My Ambitious Husband

June 28th, 2017 Posted by Ask the Rabbi 11 comments

My husband has a great deal of ambition and works long hours. I know that he is doing this for our future but I feel like we have no life to speak of at present. How do I deal with these feelings?

Karma

Dear Karma,

Without knowing you, your husband or more details, this is one of those questions where we can do no more than raise discussion points and questions.

First, we’d like to make a few general comments. You and your husband are both fortunate. In today’s day and age, many males have been emasculated leaving them with neither ambition nor persistence. It is wonderful that you are married to a man who wants to provide well for his family.

At the same time, cultural propaganda teaches women that everything that goes wrong is the fault of men. Unlike you, those women would not ask how to deal with their own feelings but instead they would immediately castigate their husbands.

The first step is for each of you to appreciate how you are both contributing to your marriage. Your husband is taking his role seriously and you are wise enough to recognize that what you see as his relentless focus on work could crack the foundation of your relationship. Getting on the same page now can yield immense results.

You don’t mention how long you have been married. Let’s say, for example, that you married a man to whom you were attracted because he was in law school or in the midst of establishing a business. In that case, he is continuing on a path that was clearly laid out but you are recognizing that you didn’t plan for how little time you would have together. That is a very different case than if he is now doing something that is entirely different from what was in the works when you married. Another scenario might be that your financial needs have increased as your family grows and he is tackling that need alone without the two of you sitting down to figure out how best to do that.

Is this a problem that will last only a limited time? Do you expect his long hours to last for a limited number of years and then ease up? Or is he exhibiting a type-A personality and you see this leading to ongoing years of similar stress? What support system of friends and fulfillment do you have outside of marriage? Do you both make the most of the time you can spend together? Are you, consciously or not, worried that he is throwing himself into work to avoid being with you?

In other words, you’ve given us very little to go on, but it sounds to us that although you both want to be mature and supportive, there has been a communication breakdown. Too frequently husbands and wives each assume that the other party knows what’s in his or her head. Sometimes, not wanting to be a ‘complainer’ or simply not seeing down the road means that when a crisis is reached it is too late to repair the damage.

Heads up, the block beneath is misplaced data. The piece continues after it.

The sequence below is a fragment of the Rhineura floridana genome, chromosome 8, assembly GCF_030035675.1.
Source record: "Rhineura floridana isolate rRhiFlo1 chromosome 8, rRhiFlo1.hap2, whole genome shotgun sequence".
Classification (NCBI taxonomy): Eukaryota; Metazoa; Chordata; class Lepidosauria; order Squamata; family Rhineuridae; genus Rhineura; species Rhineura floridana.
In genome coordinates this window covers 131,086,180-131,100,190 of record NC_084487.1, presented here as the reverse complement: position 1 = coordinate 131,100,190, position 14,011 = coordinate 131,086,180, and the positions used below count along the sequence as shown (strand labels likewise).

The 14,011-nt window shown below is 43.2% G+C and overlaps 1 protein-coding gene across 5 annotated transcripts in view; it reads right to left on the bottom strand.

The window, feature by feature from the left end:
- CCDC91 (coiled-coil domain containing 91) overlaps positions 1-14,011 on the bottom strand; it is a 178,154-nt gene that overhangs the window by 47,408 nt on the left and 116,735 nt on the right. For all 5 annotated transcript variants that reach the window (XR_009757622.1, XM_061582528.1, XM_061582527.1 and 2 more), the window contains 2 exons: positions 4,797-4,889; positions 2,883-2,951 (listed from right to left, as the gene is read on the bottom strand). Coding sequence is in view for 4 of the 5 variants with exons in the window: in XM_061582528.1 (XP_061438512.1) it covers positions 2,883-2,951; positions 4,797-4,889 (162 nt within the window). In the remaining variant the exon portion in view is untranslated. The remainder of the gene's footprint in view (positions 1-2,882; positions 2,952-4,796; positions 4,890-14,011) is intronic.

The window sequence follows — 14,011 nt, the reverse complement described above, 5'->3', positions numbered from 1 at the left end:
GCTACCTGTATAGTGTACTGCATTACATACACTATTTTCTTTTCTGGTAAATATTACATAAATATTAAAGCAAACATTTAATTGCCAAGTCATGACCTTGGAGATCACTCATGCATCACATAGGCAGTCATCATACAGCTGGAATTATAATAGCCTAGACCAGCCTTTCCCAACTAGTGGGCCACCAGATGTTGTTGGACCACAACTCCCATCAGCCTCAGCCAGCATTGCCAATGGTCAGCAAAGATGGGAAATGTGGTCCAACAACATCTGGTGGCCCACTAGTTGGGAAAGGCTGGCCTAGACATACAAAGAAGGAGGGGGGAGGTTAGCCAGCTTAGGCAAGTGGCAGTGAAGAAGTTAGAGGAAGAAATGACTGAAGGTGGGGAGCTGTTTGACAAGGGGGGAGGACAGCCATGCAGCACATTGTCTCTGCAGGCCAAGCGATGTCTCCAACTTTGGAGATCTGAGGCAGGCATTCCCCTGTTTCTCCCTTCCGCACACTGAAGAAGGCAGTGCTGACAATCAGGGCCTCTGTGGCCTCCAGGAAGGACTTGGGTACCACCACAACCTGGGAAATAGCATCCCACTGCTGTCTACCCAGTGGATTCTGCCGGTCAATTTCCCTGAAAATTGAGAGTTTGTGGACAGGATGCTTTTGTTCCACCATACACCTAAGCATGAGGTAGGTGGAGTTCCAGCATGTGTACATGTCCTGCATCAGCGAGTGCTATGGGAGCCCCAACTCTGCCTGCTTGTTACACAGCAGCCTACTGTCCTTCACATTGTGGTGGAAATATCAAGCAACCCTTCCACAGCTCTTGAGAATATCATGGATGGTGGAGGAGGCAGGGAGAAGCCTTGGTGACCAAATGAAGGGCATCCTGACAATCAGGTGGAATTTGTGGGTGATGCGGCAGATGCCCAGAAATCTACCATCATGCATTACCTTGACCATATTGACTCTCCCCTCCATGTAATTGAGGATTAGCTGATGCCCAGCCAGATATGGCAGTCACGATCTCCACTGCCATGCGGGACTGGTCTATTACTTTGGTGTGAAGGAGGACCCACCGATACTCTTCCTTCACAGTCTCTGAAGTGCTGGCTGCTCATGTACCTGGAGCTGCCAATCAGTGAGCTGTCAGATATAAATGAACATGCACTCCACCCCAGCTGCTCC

With sensitivity to work deadlines or personal commitments, we urge you to set a number of times when you and your husband can speak openly and respectfully to each other. Elaborating on the big picture – where you see yourselves one year, five years and ten years down the road – can help you strategize how to deal with the present. Most probably, you need to have a number of smaller conversations rather than one long one so that you can each digest what the other says and brainstorm. If you find that you aren’t understanding each other’s views better when you tackle this issue it is possible that a pro-marriage, wise third party might help facilitate discussion.

Meanwhile, perhaps a carefully crafted loving letter from you to your husband outlining your feelings and concerns could get the ball rolling.

We wish you Heavenly help in strengthening the bond in your marriage,

Rabbi Daniel and Susan Lapin

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11 comments

An says:

I love that sentence in your reply…”find a PRO-MARRIAGE, WISE third party…”
Such wise biblical advice, should theirs even come to that, given the preceding part of the answer is also wise.
And as a fellow Jew tell us: “…and let us run with patience the race that is set before us…”
I think, if we are blessed enough to HAVE a long marriage (some don’t have that opportunity due to early death)- it is rather like a marathon…it requires patience and sweat and determination and grit and sometimes even agony – and ALWAYS God’s help. But, to win the race, to gain the victor’s crown is so sweet – the rewards of God-ordained marriage are so GREAT, they are truly worth every pounding step.

Susan Lapin says:

Beautifully said, An.